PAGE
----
A happy family forced and failedBy Ann Hornaday
Friday, Mar. 2, 2012
Like a tragedy in slow motion, "We Need to Talk About Kevin" unfolds with a dreadful sense of foreboding and inexorability. From its very first scene, in which a woman sacrifices herself in a viscerally evocative ritual, Lynne Ramsay's thoughtful, unnerving film works its strange power over viewers who are likely to find themselves as compelled as repelled by its fatally flawed key players.
Chief among those troubling protagonists is the woman in that first sequence, Eva Khatchadourian, a travel writer whom we first see celebrating the annual tomato festival in Bunol, Spain. The fact that pulped tomatoes bear a distinct resemblance to blood and guts is no mistake in "We Need to Talk About Kevin," a distillation of Lionel Shriver's 2003 novel that squarely, sardonically and with shattering lucidity took on the taboo subject of maternal ambivalence.
And the fact that Eva is played by the towering presence known as Tilda Swinton accounts for why Shriver's spiky, ferociously intelligent narrator projects the same fierce sense of unease with only a fraction of her words. Haunted, penitent and nearly incapacitated by guilt and grief through much of the movie, Swinton's Eva counts as one of the most potent physical performances on-screen this season, as expressive and resonant as any of its far cheerier analogs in "The Artist."
Fans of Shriver's book may be disappointed to learn that Ramsay has thrown out its epistolary structure, and Eva's sardonic, self-reflective voice along with it, but the choice is crucial and utterly on-point.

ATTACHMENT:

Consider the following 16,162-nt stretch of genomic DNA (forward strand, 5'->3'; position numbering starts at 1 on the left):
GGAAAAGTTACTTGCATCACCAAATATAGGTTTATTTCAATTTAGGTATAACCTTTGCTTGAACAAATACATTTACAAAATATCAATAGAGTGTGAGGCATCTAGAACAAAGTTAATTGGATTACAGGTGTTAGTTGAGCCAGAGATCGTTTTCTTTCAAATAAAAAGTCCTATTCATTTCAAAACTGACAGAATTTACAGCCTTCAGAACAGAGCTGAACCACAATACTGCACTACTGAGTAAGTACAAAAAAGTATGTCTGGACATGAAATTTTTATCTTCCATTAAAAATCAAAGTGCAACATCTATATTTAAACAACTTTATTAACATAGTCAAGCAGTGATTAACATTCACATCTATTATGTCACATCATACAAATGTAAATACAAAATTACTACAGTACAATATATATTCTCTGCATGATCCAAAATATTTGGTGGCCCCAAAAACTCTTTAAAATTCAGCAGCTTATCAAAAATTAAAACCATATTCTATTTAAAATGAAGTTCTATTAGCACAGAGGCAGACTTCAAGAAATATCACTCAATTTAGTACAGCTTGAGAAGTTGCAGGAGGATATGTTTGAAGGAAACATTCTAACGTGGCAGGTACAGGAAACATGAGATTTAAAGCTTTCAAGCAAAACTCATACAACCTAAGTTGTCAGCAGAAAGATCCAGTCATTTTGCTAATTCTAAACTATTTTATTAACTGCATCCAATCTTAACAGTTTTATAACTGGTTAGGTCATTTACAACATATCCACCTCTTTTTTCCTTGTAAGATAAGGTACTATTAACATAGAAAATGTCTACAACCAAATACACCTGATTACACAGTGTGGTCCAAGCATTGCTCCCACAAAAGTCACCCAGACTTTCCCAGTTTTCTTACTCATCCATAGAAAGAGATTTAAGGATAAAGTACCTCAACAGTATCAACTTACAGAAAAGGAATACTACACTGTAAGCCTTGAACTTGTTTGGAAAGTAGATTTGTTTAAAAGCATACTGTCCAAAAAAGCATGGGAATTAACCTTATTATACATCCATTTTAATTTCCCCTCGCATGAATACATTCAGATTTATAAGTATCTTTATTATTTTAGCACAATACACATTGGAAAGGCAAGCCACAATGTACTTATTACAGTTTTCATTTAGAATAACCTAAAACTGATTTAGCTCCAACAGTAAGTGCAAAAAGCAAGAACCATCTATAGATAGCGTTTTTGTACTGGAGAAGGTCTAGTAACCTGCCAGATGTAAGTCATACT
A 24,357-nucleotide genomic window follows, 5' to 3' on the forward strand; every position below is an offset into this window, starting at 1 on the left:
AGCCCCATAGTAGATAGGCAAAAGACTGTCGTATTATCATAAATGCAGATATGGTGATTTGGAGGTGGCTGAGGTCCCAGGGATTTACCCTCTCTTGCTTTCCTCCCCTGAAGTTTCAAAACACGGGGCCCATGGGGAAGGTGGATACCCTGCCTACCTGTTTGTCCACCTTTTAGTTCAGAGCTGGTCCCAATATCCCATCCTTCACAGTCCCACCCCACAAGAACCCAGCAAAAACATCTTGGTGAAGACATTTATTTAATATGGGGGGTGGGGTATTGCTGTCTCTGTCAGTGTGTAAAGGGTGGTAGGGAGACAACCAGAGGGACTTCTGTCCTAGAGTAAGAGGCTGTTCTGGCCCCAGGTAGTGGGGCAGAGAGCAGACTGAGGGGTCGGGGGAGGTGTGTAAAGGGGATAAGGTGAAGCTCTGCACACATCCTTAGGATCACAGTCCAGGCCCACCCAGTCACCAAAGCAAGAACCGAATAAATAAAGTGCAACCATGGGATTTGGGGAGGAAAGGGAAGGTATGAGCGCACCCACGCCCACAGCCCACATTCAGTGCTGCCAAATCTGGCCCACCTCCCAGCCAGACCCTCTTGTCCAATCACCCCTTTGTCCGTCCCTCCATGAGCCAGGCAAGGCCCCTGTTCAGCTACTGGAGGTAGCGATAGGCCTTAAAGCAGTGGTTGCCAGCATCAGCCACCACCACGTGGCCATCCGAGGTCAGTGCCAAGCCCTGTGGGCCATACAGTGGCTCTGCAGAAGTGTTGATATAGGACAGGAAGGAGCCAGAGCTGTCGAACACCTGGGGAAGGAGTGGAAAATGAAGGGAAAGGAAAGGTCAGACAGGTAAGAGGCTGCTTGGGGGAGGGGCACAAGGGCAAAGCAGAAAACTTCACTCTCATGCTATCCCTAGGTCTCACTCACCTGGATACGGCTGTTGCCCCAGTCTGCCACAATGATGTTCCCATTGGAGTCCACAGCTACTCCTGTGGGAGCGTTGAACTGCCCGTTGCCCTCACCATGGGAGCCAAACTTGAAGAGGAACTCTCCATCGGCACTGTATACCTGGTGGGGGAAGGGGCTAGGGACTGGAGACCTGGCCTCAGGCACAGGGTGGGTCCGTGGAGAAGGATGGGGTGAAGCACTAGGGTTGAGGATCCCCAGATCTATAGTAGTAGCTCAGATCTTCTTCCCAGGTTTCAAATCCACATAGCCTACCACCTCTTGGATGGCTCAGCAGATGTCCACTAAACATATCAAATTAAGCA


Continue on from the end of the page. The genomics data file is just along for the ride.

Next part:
When Eva and her husband, Franklin (John C. Reilly), welcome a son into the world, they do their best to create the kind of cozy cocoon their fellow Manhattanites confect within their monuments to narcissism and ambition. But from the start, Kevin - played in the film by Rock Duer, Jasper Newell and Ezra Miller, respectively - seems to see right through their conceits, refusing to play along, whether in a game of toss or the impersonation of a happy family.
The painful scenes of Eva and Franklin coming to terms - or, more pointedly, not coming to terms - with Kevin's escalating displays of manipulation and cruelty play out in brief, stylized episodes, many of which take place in Eva and Franklin's spacious but empty suburban McMansion. Like so many revolutionary roads before it, Eva's journey of ambivalence and discontent doesn't end well, a grim trope that Ramsay infuses with the suspense and heightened visuals of a modern-day horror film.
As squirm-inducing as the story is, and as timely a note as it strikes, "We Need to Talk About Kevin" turns out not to be about the social problems of violence or alienated teens as much as it's a meditation on the unspoken emotional transmissions between parents and children.
Rather than galvanizing feelings of something-must-be-done, viewers are left with a far less tidy reminder that, while our worst drives and impulses generally go underground, they can just as easily be passed on and magnified.
In stripping down and recasting Shriver's brilliant prose into her own equally bold piece of cinema, Ramsay manages to convey perhaps the most important irony of "We Need to Talk About Kevin": The truth hurts, sure, but it's the cover-up that kills you.
Contains disturbing violence and behavior, some sexuality and profanity.